A salmonella "superbug" found in a domestic cat in Sydney has experts concerned that it could infect humans and livestock.
The bug, discovered in a pet cat admitted to a veterinarian for a stomach infection, is resistant to several classes of drug, including carbapenems, the treatment Australian hospitals consider their last line of defense against salmonella.
"This is the first time that a salmonella strain with resistance to most antimicrobial drugs has been reported in any Australian domestic animal, and it is a significant concern to public health," said Dr. Sam Abraham in a statement. The Murdoch University researcher is leading a team that is assessing the risks posed by the bug.
"What makes this bacteria a superbug is because it has picked up a piece of DNA that gives this bacteria super powers, or resistance, to about nine classes of drugs that we usually use to treat humans and animals," Abraham told ABC.
Salmonella is a foodborne bacterial disease of the intestinal tract that causes symptoms such as vomiting, nausea and diarrhea for up to a week. Raw meats and poultry, fish, raw eggs and some types of produce are typical sources of the bacteria. In some cases, salmonella can spread from the intestines to the blood stream and result in death if not treated with antibiotics.
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The recent outbreak was contained within the Sydney veterinary facility, and thus far there have been no cases of the bacteria jumping to humans. However, of eight cats that were tested for the superbug at the facility, three were carrying it, two of which had not had direct contact with the sick cat.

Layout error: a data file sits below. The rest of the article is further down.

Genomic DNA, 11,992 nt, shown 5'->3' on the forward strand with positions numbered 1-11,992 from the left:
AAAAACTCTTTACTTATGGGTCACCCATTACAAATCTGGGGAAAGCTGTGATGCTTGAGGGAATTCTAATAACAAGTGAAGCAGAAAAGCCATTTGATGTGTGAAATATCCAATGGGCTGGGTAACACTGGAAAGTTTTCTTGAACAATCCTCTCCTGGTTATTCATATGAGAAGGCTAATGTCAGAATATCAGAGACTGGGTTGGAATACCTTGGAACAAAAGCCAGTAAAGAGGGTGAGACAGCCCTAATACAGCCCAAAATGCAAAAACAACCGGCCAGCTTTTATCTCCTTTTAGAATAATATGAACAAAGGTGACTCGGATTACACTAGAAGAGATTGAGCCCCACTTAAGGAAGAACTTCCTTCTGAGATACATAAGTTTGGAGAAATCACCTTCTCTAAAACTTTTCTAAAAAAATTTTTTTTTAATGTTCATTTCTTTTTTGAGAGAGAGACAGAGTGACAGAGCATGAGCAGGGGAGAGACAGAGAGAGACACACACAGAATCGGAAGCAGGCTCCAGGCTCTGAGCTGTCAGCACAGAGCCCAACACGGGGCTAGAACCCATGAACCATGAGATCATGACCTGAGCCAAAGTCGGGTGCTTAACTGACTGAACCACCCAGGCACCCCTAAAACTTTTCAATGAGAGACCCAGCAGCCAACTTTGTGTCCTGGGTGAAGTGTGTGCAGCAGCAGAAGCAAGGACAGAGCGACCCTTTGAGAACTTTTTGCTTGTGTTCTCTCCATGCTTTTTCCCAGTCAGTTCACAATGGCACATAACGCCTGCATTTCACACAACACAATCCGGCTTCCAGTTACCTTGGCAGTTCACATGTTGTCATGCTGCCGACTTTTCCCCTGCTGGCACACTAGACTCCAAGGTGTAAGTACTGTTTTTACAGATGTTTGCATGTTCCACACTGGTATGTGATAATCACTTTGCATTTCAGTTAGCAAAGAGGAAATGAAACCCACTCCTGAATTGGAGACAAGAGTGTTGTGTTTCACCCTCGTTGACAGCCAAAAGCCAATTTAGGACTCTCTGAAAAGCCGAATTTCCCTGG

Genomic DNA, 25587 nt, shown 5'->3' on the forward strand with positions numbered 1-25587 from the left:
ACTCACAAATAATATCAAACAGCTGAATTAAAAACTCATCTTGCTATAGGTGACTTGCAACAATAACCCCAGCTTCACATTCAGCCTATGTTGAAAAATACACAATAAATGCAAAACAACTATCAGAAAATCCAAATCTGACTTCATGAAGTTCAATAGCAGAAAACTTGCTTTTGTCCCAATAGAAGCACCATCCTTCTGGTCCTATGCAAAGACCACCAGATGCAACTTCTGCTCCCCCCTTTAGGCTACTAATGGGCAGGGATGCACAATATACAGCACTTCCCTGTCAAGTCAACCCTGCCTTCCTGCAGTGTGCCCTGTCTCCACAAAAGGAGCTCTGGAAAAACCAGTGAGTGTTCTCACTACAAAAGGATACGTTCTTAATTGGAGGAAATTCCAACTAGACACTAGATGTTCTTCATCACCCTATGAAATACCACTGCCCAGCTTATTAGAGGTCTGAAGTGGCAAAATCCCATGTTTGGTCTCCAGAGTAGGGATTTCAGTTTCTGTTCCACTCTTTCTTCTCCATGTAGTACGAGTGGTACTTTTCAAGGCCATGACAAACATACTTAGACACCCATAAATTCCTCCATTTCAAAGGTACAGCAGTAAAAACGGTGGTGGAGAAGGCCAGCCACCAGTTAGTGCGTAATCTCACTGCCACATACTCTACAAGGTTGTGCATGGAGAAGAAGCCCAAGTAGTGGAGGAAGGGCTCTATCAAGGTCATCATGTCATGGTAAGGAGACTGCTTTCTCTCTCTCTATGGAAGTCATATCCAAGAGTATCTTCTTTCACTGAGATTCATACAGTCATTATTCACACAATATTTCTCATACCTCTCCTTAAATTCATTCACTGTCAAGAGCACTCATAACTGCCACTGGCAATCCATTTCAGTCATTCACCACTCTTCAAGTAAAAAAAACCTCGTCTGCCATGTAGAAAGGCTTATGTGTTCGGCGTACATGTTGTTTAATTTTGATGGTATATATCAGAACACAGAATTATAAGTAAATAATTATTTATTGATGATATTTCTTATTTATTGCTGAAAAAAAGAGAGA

"This outbreak was well contained, but the positive results from the other cats indicate that the bacterial species may be highly transferable," said research team member Dr. Richard Malik, from the University of Sydney.
Abraham said the last instance in Australia of such strong antimicrobial resistance was seen in a seagull colony off New South Wales.
"We are not sure how these birds were infected," he said, "and we are not ruling out the possibility of such resistant bacteria occurring in the natural environment."
The researchers stressed the rare nature of the new salmonella strain.
"This level of resistance is highly unusual in bacteria isolated from animals," said Darren Trott, of the University of Adelaide. "In a recent nationwide survey, we found no carbapenem resistance in bacteria from either companion animals or livestock."
"This cat was definitely very unlucky and had been living a pretty rough life before admission to the facility," Trott added.
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